- Webisodes Bridge Gaps in NBC Series [NYTimes.com] – Takes a look at the late 2008/early 2009 webisodes from NBC (particularly for Heroes and Battlestar Galactica) and the way these online stories are used to keep fans engaged with television series (or, really, television-spawned franchises) during breaks.
- Nintendo to offer videos on Wii [WA Today] – “Nintendo will start offering videos through its blockbuster Wii game console, the latest new feature for the Japanese entertainment giant. Nintendo said it would develop original programming which Wii users could access via the internet and watch on their television. It is considering videos for both free and fees. The game giant teamed up with Japan’s leading advertising firm Dentsu to develop the service, which will begin in Japan next year, with an eye on future expansion into foreign markets.”
Links of interest for September 9th 2008 through September 10th 2008:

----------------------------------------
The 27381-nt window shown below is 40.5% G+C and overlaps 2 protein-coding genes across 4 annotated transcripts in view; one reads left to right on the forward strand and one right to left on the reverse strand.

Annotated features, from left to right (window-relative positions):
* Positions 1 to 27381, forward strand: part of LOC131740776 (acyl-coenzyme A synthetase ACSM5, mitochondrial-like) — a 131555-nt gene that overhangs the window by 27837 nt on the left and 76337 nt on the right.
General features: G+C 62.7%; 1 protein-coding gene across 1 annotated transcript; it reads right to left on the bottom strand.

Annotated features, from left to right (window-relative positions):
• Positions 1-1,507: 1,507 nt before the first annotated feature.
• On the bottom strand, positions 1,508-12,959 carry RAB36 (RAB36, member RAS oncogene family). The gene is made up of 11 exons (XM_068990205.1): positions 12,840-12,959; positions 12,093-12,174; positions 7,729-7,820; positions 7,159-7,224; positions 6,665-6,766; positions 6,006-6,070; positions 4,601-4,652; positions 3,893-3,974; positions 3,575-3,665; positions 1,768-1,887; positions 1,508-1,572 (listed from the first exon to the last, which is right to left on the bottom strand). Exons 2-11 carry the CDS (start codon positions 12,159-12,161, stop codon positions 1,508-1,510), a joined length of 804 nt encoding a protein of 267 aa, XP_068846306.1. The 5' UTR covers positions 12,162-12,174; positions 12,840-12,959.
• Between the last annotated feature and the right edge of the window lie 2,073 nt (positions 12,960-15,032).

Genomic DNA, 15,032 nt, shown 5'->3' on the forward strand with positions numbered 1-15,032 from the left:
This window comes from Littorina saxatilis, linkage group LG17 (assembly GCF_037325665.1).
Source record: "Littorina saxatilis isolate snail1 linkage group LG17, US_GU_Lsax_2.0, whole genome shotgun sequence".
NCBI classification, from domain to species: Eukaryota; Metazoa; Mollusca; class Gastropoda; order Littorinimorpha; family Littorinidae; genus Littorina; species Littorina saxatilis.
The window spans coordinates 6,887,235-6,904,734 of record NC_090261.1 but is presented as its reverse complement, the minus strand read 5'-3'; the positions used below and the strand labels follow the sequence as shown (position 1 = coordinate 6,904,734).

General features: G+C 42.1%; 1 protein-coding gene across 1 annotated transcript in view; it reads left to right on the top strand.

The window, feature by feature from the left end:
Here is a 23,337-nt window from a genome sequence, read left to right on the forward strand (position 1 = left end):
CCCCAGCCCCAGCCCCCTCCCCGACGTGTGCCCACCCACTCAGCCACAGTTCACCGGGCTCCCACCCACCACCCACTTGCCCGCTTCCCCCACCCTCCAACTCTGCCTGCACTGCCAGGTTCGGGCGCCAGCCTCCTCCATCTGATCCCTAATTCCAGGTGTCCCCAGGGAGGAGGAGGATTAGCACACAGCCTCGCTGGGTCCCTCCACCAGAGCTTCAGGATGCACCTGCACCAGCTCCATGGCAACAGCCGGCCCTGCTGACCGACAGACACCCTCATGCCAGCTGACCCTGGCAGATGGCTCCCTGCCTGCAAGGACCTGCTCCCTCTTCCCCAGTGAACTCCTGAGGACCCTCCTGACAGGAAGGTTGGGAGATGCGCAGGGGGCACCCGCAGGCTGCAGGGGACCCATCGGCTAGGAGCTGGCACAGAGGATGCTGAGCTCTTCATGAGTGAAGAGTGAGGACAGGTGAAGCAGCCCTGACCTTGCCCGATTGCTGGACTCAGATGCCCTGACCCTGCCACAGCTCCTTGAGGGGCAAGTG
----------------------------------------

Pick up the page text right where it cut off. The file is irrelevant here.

- Pirates become canon keepers [The Australian] – “Some commentators have suggested that it’s simply easier for studios to replace the entire score than to investigate music rights. In any case, an unannounced modern alteration is cultural vandalism, even if you don’t think the original work was any good. As a result the DVD is useless as a piece of cultural history and as a representation of an original work. With the internet full of sellers (often fans themselves) willing to provide the copies of this and other series taken from unedited broadcasts, the studio has taken a huge step towards legitimising piracy as a means of cultural preservation.” (A fantastic, if rather sarcastic, article by Kit MacFarlane arguing that piracy may be the only course open to preserve tv texts in the face of minor – and major – alterations made by studios and distributors on the way to dvd releases and more. )